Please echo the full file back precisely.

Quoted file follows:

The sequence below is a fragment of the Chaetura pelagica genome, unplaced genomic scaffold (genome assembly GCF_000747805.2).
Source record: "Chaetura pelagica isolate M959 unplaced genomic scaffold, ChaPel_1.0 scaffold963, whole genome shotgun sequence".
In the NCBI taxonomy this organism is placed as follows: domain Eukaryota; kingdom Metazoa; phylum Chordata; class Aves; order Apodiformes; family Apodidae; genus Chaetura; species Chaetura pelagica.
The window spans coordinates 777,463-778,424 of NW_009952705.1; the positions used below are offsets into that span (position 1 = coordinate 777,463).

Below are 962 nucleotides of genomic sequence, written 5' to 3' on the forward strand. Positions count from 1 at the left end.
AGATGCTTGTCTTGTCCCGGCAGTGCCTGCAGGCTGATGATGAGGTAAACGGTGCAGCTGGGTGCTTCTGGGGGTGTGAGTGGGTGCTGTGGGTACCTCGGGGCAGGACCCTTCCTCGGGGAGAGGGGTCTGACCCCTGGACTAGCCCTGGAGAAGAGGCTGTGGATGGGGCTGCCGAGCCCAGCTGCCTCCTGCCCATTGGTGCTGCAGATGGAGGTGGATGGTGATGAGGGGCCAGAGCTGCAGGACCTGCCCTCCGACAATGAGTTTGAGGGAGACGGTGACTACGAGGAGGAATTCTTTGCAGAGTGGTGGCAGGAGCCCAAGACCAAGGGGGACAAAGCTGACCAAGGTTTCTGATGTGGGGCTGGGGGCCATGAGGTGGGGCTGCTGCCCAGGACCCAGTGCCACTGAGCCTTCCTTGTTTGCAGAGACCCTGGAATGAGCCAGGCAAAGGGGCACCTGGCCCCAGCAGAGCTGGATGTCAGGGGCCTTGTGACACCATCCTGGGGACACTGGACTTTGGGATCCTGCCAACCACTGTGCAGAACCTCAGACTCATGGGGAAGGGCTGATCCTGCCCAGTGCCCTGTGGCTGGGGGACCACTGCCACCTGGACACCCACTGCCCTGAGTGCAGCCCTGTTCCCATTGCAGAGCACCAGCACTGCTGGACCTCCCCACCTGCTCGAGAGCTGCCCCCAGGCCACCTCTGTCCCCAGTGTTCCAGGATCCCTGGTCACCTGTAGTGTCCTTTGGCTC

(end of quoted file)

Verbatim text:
The sequence below is a fragment of the Chaetura pelagica genome, unplaced genomic scaffold (genome assembly GCF_000747805.2).
Source record: "Chaetura pelagica isolate M959 unplaced genomic scaffold, ChaPel_1.0 scaffold963, whole genome shotgun sequence".
In the NCBI taxonomy this organism is placed as follows: domain Eukaryota; kingdom Metazoa; phylum Chordata; class Aves; order Apodiformes; family Apodidae; genus Chaetura; species Chaetura pelagica.
The window spans coordinates 777,463-778,424 of NW_009952705.1; the positions used below are offsets into that span (position 1 = coordinate 777,463).

Below are 962 nucleotides of genomic sequence, written 5' to 3' on the forward strand. Positions count from 1 at the left end.
AGATGCTTGTCTTGTCCCGGCAGTGCCTGCAGGCTGATGATGAGGTAAACGGTGCAGCTGGGTGCTTCTGGGGGTGTGAGTGGGTGCTGTGGGTACCTCGGGGCAGGACCCTTCCTCGGGGAGAGGGGTCTGACCCCTGGACTAGCCCTGGAGAAGAGGCTGTGGATGGGGCTGCCGAGCCCAGCTGCCTCCTGCCCATTGGTGCTGCAGATGGAGGTGGATGGTGATGAGGGGCCAGAGCTGCAGGACCTGCCCTCCGACAATGAGTTTGAGGGAGACGGTGACTACGAGGAGGAATTCTTTGCAGAGTGGTGGCAGGAGCCCAAGACCAAGGGGGACAAAGCTGACCAAGGTTTCTGATGTGGGGCTGGGGGCCATGAGGTGGGGCTGCTGCCCAGGACCCAGTGCCACTGAGCCTTCCTTGTTTGCAGAGACCCTGGAATGAGCCAGGCAAAGGGGCACCTGGCCCCAGCAGAGCTGGATGTCAGGGGCCTTGTGACACCATCCTGGGGACACTGGACTTTGGGATCCTGCCAACCACTGTGCAGAACCTCAGACTCATGGGGAAGGGCTGATCCTGCCCAGTGCCCTGTGGCTGGGGGACCACTGCCACCTGGACACCCACTGCCCTGAGTGCAGCCCTGTTCCCATTGCAGAGCACCAGCACTGCTGGACCTCCCCACCTGCTCGAGAGCTGCCCCCAGGCCACCTCTGTCCCCAGTGTTCCAGGATCCCTGGTCACCTGTAGTGTCCTTTGGCTC